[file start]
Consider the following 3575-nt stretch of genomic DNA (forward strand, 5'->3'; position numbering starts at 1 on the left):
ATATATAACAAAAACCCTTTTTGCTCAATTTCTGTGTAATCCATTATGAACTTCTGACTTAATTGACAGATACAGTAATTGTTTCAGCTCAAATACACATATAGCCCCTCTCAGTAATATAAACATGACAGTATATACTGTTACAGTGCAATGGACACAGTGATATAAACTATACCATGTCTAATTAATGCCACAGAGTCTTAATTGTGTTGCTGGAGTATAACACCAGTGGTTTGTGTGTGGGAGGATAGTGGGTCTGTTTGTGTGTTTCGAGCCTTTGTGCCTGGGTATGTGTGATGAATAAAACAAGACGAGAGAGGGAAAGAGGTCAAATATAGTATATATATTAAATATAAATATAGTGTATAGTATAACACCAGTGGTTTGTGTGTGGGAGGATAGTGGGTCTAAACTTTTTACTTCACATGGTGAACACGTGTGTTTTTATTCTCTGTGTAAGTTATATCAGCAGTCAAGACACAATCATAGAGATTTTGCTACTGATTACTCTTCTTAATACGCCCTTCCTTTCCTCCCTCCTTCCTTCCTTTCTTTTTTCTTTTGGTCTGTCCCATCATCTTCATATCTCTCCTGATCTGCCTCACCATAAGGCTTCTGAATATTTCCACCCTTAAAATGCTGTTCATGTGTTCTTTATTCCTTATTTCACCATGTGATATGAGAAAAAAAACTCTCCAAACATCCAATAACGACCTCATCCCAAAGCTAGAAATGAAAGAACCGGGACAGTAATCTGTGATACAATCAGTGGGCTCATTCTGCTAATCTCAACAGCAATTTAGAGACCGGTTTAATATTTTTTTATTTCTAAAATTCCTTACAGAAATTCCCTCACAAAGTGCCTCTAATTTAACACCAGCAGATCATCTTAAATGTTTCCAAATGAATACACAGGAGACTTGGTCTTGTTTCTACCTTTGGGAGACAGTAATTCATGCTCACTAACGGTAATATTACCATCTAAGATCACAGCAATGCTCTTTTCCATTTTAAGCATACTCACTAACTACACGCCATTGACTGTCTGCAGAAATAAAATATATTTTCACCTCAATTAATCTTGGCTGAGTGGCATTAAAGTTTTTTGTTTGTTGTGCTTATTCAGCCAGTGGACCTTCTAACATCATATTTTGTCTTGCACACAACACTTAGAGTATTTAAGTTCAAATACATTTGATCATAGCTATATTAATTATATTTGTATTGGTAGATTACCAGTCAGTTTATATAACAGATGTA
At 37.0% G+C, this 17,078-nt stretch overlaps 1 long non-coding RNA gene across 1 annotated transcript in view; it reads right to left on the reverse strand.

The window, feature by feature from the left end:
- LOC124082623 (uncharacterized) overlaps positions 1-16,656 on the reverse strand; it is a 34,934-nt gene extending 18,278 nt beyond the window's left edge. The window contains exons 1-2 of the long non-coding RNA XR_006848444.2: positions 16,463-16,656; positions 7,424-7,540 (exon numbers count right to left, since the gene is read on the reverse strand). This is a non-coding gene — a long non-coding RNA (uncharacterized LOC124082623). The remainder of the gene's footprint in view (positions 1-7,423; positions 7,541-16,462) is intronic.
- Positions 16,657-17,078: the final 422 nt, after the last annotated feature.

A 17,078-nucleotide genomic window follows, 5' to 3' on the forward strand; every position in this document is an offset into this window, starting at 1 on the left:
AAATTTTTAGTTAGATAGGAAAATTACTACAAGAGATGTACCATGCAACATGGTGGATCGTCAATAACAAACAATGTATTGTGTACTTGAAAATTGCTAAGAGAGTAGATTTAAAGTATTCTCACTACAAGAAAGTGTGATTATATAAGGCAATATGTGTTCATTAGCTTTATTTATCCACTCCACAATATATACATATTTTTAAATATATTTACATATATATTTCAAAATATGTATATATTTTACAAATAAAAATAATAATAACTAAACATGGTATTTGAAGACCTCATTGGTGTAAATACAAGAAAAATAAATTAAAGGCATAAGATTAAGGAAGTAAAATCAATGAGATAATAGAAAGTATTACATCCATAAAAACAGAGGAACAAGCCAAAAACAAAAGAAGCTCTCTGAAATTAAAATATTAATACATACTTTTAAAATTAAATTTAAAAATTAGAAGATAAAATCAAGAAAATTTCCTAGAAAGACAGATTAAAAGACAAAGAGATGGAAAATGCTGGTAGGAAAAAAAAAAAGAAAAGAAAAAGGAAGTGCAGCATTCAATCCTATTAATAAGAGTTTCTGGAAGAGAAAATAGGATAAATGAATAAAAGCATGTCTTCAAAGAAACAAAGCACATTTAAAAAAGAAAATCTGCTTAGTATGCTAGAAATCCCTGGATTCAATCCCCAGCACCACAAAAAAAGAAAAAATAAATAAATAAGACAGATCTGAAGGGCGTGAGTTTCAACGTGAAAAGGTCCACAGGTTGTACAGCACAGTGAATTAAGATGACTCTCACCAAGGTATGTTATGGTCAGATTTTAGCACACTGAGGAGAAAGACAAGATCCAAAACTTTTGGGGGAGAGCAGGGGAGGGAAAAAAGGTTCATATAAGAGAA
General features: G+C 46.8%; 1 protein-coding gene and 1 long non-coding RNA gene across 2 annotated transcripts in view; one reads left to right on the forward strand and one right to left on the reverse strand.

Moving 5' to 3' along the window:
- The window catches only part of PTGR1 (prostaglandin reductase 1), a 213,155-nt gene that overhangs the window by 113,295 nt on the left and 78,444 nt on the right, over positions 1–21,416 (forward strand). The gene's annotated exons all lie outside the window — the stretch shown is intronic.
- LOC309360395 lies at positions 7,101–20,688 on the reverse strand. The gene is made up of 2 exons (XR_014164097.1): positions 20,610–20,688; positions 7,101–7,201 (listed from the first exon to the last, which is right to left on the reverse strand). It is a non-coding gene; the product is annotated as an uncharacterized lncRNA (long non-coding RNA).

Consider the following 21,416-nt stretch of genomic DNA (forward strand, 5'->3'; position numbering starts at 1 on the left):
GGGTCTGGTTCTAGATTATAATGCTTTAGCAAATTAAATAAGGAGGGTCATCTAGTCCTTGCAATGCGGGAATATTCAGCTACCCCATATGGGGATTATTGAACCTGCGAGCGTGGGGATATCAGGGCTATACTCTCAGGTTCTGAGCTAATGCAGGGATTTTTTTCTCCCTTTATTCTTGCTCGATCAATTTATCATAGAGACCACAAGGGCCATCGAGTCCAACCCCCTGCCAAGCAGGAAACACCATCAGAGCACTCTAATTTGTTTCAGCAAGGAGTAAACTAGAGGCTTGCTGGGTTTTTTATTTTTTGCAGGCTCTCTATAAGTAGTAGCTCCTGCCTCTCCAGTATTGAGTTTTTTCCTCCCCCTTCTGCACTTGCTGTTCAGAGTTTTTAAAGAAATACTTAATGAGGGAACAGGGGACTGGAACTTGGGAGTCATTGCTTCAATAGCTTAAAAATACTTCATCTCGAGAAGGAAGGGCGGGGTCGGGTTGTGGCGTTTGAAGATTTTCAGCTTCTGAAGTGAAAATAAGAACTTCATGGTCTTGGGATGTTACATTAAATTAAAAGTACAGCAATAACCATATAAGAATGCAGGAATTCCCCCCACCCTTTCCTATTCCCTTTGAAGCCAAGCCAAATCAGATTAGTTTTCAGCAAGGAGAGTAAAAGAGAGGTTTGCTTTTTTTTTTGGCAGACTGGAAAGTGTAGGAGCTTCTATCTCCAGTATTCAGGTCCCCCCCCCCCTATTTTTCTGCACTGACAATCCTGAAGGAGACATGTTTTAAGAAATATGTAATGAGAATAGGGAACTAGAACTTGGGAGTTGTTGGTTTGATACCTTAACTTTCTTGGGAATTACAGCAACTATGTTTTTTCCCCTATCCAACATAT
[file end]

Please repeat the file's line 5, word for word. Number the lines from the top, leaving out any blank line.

- LOC124082623 (uncharacterized) overlaps positions 1-16,656 on the reverse strand; it is a 34,934-nt gene extending 18,278 nt beyond the window's left edge. The window contains exons 1-2 of the long non-coding RNA XR_006848444.2: positions 16,463-16,656; positions 7,424-7,540 (exon numbers count right to left, since the gene is read on the reverse strand). This is a non-coding gene — a long non-coding RNA (uncharacterized LOC124082623). The remainder of the gene's footprint in view (positions 1-7,423; positions 7,541-16,462) is intronic.